Giant Water Bug
Brownish, oval, flattened, about 45-60 mm (1-2inches). Front legs fitted for grasping prey, hind legs somewhat flattened for swimming. Wings at rest are held flat over the body. Forewings are thickened and leathery with membranous tips. The hind wings are membranous, fanlike and fold under the forewings when at rest. Mouth parts are fitted for piercing and sucking. Mandibles and maxillae present as long, slender stylets enclosed in a downward-projecting beak. Palps lacking.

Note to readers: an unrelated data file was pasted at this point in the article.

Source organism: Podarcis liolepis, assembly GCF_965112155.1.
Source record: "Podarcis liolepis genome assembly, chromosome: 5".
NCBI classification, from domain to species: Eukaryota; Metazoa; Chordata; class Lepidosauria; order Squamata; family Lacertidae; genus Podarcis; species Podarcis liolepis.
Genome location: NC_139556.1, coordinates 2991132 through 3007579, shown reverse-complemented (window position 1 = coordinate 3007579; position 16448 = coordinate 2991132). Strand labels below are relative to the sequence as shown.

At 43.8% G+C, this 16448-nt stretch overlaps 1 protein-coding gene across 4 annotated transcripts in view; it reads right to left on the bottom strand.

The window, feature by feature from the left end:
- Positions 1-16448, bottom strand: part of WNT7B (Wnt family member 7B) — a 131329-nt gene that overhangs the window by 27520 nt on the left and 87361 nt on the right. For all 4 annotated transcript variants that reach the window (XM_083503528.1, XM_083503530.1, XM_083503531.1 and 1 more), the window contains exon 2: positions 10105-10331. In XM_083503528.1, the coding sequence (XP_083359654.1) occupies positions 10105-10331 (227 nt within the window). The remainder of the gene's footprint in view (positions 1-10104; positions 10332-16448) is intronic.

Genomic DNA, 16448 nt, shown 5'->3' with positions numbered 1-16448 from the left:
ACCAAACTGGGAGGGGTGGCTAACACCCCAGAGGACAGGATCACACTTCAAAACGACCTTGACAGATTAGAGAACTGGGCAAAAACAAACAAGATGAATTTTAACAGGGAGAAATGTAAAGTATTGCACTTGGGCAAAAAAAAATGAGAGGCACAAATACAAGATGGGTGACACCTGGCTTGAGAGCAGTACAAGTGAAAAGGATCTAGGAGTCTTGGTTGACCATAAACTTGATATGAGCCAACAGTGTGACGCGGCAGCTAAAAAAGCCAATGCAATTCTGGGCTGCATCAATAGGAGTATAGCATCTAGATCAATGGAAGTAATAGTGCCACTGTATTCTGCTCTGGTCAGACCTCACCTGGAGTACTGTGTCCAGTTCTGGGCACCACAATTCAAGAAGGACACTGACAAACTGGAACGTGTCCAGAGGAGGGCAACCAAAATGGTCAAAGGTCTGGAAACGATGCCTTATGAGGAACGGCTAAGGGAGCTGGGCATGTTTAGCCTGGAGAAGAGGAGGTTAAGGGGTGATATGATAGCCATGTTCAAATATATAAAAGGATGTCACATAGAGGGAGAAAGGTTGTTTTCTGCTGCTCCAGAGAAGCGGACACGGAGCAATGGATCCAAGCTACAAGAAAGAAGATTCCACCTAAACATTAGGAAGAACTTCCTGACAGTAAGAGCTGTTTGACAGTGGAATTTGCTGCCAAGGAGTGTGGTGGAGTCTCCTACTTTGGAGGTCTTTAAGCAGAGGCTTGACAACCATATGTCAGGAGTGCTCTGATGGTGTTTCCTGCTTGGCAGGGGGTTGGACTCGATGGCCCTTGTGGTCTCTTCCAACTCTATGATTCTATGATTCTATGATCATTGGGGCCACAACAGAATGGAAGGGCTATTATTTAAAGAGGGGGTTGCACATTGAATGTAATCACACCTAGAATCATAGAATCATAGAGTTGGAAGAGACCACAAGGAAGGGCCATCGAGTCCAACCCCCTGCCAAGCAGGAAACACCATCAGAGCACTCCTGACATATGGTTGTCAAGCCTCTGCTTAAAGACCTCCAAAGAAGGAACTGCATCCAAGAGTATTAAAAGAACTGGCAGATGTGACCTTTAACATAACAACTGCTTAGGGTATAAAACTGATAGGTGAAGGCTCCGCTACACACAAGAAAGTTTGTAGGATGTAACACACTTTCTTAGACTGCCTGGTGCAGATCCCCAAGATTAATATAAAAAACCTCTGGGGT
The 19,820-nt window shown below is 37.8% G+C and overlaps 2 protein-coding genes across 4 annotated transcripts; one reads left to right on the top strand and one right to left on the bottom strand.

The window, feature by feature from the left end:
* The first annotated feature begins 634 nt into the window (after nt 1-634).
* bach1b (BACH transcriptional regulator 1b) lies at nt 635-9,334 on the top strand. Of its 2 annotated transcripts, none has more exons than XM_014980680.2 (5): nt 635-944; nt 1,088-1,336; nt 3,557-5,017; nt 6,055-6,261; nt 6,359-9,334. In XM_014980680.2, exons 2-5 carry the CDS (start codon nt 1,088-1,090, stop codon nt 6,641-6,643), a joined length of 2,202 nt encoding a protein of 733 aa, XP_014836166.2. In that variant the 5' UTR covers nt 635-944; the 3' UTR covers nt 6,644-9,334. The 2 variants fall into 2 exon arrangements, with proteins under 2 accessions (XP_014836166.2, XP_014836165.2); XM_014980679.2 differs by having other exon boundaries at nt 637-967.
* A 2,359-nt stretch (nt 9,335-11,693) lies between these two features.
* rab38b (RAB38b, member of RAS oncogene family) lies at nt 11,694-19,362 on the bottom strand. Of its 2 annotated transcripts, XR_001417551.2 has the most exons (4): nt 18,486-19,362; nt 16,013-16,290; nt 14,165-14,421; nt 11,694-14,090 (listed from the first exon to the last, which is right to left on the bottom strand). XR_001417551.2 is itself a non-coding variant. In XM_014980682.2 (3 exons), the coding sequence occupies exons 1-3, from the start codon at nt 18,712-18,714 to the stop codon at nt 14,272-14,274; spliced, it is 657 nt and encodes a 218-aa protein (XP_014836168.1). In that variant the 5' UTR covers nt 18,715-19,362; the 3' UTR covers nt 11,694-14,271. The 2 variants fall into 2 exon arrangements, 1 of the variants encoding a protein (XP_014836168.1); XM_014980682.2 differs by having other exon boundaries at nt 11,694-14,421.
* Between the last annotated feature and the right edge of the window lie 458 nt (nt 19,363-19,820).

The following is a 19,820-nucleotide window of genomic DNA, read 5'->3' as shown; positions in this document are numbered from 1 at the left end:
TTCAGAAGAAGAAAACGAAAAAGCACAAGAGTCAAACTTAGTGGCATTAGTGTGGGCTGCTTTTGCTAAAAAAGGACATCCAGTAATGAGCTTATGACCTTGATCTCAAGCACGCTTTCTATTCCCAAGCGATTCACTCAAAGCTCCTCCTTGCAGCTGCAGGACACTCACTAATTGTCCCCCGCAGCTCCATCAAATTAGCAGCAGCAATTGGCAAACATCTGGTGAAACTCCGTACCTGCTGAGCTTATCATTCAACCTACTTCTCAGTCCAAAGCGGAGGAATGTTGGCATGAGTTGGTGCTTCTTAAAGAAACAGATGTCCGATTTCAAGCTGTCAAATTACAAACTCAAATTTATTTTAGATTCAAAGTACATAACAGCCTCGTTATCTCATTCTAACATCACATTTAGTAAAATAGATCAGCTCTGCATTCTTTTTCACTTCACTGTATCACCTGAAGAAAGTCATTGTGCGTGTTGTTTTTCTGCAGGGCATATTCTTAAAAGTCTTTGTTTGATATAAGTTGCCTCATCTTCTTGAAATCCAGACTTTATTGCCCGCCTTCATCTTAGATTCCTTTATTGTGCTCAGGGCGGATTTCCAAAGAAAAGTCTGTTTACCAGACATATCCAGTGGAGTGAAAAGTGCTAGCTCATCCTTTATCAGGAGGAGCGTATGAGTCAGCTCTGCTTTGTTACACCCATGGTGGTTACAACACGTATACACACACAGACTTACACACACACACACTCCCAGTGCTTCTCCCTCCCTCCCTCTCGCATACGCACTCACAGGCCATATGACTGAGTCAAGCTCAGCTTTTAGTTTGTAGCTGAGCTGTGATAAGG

GEOGRAPHICAL RANGE AND HABITAT:
Northern half of California. Common in ponds.
Various insects and small vertebrates such as tadpoles, fish, snakes.
LIFE CYCLE/SOCIAL STRUCTURE:
Females lay eggs on aquatic vegetation.
They have strap-like breathing appendages at the end of the abdomen. To obtain air, they raise the tip of the abdomen to the water surface and extend the two tail-like breathing tubes.
Hemiptera are known as the True Bugs. The members described here belong to the suborder Heteroptera, nearly all of which may be recognized by the characteristic "X" on the back formed by the dissimilar parts of the folded wings. May leave water and fly about. Since they are often attracted to lights they are also known as the Electric Light Bug.
STATUS IN WILD: